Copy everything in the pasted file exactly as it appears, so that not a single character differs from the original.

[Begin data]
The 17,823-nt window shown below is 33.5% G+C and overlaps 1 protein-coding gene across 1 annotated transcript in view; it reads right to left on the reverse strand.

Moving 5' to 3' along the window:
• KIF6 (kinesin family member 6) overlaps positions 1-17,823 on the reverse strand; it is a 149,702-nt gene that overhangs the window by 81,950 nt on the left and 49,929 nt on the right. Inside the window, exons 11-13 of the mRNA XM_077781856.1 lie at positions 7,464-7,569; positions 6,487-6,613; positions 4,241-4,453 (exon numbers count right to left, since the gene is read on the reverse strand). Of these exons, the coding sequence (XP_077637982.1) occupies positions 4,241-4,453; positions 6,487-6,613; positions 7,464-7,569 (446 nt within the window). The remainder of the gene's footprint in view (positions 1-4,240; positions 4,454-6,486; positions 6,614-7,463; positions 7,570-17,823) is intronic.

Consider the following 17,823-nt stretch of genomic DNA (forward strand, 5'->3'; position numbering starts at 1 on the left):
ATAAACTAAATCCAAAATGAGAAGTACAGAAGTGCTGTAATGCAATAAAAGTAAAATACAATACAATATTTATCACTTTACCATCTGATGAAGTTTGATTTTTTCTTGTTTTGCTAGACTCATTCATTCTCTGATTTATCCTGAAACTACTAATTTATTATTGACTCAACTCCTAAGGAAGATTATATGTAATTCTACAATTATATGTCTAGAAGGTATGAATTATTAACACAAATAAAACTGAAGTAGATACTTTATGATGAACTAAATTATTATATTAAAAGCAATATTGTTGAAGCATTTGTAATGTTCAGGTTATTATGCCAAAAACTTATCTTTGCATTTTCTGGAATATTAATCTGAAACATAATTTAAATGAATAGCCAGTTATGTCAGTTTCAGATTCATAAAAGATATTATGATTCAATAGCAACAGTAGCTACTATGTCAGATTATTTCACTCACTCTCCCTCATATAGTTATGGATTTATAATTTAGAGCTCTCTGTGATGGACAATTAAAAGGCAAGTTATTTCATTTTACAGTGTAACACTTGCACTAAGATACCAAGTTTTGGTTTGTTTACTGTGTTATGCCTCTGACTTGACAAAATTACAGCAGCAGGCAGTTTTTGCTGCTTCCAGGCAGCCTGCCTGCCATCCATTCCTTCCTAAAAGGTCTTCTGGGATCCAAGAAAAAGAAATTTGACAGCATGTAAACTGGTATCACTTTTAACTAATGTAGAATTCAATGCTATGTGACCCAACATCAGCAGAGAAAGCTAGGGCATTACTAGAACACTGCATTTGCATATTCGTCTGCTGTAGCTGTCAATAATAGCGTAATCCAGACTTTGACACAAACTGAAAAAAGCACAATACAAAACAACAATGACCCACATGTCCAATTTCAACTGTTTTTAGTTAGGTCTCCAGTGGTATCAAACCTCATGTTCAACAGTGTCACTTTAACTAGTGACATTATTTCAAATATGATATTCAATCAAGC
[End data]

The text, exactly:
The 17,823-nt window shown below is 33.5% G+C and overlaps 1 protein-coding gene across 1 annotated transcript in view; it reads right to left on the reverse strand.

Moving 5' to 3' along the window:
• KIF6 (kinesin family member 6) overlaps positions 1-17,823 on the reverse strand; it is a 149,702-nt gene that overhangs the window by 81,950 nt on the left and 49,929 nt on the right. Inside the window, exons 11-13 of the mRNA XM_077781856.1 lie at positions 7,464-7,569; positions 6,487-6,613; positions 4,241-4,453 (exon numbers count right to left, since the gene is read on the reverse strand). Of these exons, the coding sequence (XP_077637982.1) occupies positions 4,241-4,453; positions 6,487-6,613; positions 7,464-7,569 (446 nt within the window). The remainder of the gene's footprint in view (positions 1-4,240; positions 4,454-6,486; positions 6,614-7,463; positions 7,570-17,823) is intronic.

Consider the following 17,823-nt stretch of genomic DNA (forward strand, 5'->3'; position numbering starts at 1 on the left):
ATAAACTAAATCCAAAATGAGAAGTACAGAAGTGCTGTAATGCAATAAAAGTAAAATACAATACAATATTTATCACTTTACCATCTGATGAAGTTTGATTTTTTCTTGTTTTGCTAGACTCATTCATTCTCTGATTTATCCTGAAACTACTAATTTATTATTGACTCAACTCCTAAGGAAGATTATATGTAATTCTACAATTATATGTCTAGAAGGTATGAATTATTAACACAAATAAAACTGAAGTAGATACTTTATGATGAACTAAATTATTATATTAAAAGCAATATTGTTGAAGCATTTGTAATGTTCAGGTTATTATGCCAAAAACTTATCTTTGCATTTTCTGGAATATTAATCTGAAACATAATTTAAATGAATAGCCAGTTATGTCAGTTTCAGATTCATAAAAGATATTATGATTCAATAGCAACAGTAGCTACTATGTCAGATTATTTCACTCACTCTCCCTCATATAGTTATGGATTTATAATTTAGAGCTCTCTGTGATGGACAATTAAAAGGCAAGTTATTTCATTTTACAGTGTAACACTTGCACTAAGATACCAAGTTTTGGTTTGTTTACTGTGTTATGCCTCTGACTTGACAAAATTACAGCAGCAGGCAGTTTTTGCTGCTTCCAGGCAGCCTGCCTGCCATCCATTCCTTCCTAAAAGGTCTTCTGGGATCCAAGAAAAAGAAATTTGACAGCATGTAAACTGGTATCACTTTTAACTAATGTAGAATTCAATGCTATGTGACCCAACATCAGCAGAGAAAGCTAGGGCATTACTAGAACACTGCATTTGCATATTCGTCTGCTGTAGCTGTCAATAATAGCGTAATCCAGACTTTGACACAAACTGAAAAAAGCACAATACAAAACAACAATGACCCACATGTCCAATTTCAACTGTTTTTAGTTAGGTCTCCAGTGGTATCAAACCTCATGTTCAACAGTGTCACTTTAACTAGTGACATTATTTCAAATATGATATTCAATCAAGC